Supply chain risk continues to make headlines, from Solarwinds and Kaseya to last week’s announcement of a patch for the OpenSSL vulnerability, and the latest cybersecurity review from the U.K.’s National Cyber Security Centre highlights the serious threats posed by supply chain attacks.  

This week the Internet Engineering Task Force (IETF), the internet standards body, meets in London and includes a session for the recently formed Supply Chain Integrity Transparency and Trust (SCITT) Working Group. Working Groups are the primary mechanism for development of IETF specifications and guidelines, many of which are intended to be standards or recommendations. 

So what are the aims of this Working Group, why is it important and why now? 

Concerns about the security of supply chains, including those for physical goods, services, and digital products, have been around for a long time. The SCITT Working Group aims to improve supply chain security by making the actions of entities in that supply chain transparent and thereby accountable. 

Right now it is challenging to manage the ongoing compliance of products and services against requirements across global end-to-end supply/value chains, the root causes being; insufficient standards for tamper-proof and independently verifiable data stores; lack of legally meaningful and persistent supply/value chain data; and absence of decentralized globally interoperable transparency services and trusted service discovery. 

A minimal, simple, and concise set of building blocks could guarantee long term accountability and interoperability for software components and their metadata through their life-cycles and across architecturally diverse systems.  

Gartner predicts that by 2025, 45% of organizations worldwide will have experienced attacks on their software supply chains, a three-fold increase from 2021, and calls on security and risk management leaders to prioritize digital supply chain risk and put pressure on suppliers to demonstrate security best practices. The US President’s Executive Order (EO) 14028 on Improving the Nation’s Cybersecurity, charges multiple federal agencies with enhancing cybersecurity through a variety of initiatives related to the security and integrity of the software supply chain.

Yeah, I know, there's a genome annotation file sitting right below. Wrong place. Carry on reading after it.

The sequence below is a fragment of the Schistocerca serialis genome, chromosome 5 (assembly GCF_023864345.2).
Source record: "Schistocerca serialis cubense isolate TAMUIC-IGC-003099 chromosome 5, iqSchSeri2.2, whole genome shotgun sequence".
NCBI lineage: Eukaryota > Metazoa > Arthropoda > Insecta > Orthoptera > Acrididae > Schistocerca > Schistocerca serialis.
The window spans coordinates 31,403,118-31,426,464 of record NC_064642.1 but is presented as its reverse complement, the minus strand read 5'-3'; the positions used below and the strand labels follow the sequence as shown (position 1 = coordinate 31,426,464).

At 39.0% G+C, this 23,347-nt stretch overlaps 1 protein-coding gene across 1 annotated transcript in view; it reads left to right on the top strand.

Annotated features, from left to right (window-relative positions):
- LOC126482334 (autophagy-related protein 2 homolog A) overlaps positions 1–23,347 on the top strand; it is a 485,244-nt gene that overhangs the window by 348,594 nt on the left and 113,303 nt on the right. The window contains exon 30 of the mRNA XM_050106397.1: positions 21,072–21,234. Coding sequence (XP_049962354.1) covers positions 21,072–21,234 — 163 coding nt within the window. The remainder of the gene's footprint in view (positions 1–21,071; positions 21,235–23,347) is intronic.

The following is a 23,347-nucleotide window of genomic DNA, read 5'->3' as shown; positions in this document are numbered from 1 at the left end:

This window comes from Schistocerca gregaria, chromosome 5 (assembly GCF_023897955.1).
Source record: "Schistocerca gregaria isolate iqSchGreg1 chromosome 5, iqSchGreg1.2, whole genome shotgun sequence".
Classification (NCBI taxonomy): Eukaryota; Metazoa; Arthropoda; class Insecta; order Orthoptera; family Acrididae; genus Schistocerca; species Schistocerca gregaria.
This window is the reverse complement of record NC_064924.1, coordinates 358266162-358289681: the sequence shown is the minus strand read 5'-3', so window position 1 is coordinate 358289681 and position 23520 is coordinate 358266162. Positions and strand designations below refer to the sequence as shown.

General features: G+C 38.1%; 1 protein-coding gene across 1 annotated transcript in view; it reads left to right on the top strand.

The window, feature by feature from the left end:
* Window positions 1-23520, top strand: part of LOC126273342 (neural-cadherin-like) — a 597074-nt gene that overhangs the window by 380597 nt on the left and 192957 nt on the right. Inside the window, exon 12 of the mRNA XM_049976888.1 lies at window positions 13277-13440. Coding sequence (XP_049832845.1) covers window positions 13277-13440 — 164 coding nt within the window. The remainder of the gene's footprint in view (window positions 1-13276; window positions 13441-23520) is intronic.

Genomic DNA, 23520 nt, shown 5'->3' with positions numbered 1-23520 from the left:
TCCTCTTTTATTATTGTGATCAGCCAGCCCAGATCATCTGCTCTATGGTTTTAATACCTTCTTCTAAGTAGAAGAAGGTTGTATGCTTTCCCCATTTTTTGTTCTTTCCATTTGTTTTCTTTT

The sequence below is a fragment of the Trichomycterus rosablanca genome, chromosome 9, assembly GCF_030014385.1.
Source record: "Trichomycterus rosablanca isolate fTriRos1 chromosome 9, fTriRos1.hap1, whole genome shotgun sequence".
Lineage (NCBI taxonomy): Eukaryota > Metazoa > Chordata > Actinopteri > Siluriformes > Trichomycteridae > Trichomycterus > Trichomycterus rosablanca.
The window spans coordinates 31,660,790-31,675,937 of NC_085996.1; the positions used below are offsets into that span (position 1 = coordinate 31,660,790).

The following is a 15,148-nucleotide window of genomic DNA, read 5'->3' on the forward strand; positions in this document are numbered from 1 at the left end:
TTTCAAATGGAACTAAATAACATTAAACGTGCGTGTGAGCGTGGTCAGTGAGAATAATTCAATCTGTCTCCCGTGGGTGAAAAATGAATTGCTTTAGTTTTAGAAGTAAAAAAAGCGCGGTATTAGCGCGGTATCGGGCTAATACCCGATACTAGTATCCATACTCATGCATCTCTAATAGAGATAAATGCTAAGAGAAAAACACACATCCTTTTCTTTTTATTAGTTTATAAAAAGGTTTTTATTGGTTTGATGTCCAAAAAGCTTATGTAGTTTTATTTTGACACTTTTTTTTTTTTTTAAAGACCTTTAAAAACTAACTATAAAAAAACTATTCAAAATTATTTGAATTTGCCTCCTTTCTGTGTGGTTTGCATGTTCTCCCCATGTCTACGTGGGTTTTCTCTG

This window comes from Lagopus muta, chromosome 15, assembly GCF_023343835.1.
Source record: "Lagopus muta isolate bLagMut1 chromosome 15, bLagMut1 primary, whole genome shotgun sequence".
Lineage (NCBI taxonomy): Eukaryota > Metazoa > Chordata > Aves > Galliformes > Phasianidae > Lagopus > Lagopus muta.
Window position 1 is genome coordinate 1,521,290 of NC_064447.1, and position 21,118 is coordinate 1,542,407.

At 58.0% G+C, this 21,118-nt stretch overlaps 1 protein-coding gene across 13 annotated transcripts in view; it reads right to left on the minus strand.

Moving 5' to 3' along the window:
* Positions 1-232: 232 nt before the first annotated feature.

SCITT started as a ‘birds of a feather’ in March 2022, and recently became a fully-fledged Working Group, underlining the importance of supply chain integrity, transparency and trust in today’s digital-first economy. The IETF SCITT Working Group is meeting on Thursday, 10 November, and RKVST Chief Product Officer, Jon Geater, is its newly appointed co-chair. You’re welcome to join the session either in-person or remotely (registration required). We’ll also be posting regular updates on the progress and output from this Working Group. 

If you’re interested in a general introduction to SCITT, have a read of Jon’s previous blog What is SCITT and how does RKVST help?  

The IETF is a large open international community of network designers, operators, vendors, and researchers concerned with the evolution of the Internet architecture and the smooth operation of the Internet. The technical work of the IETF is done in Working Groups, which are organized by topic into several Areas. Much of the work is handled via mailing lists. The IETF holds meetings three times per year.  

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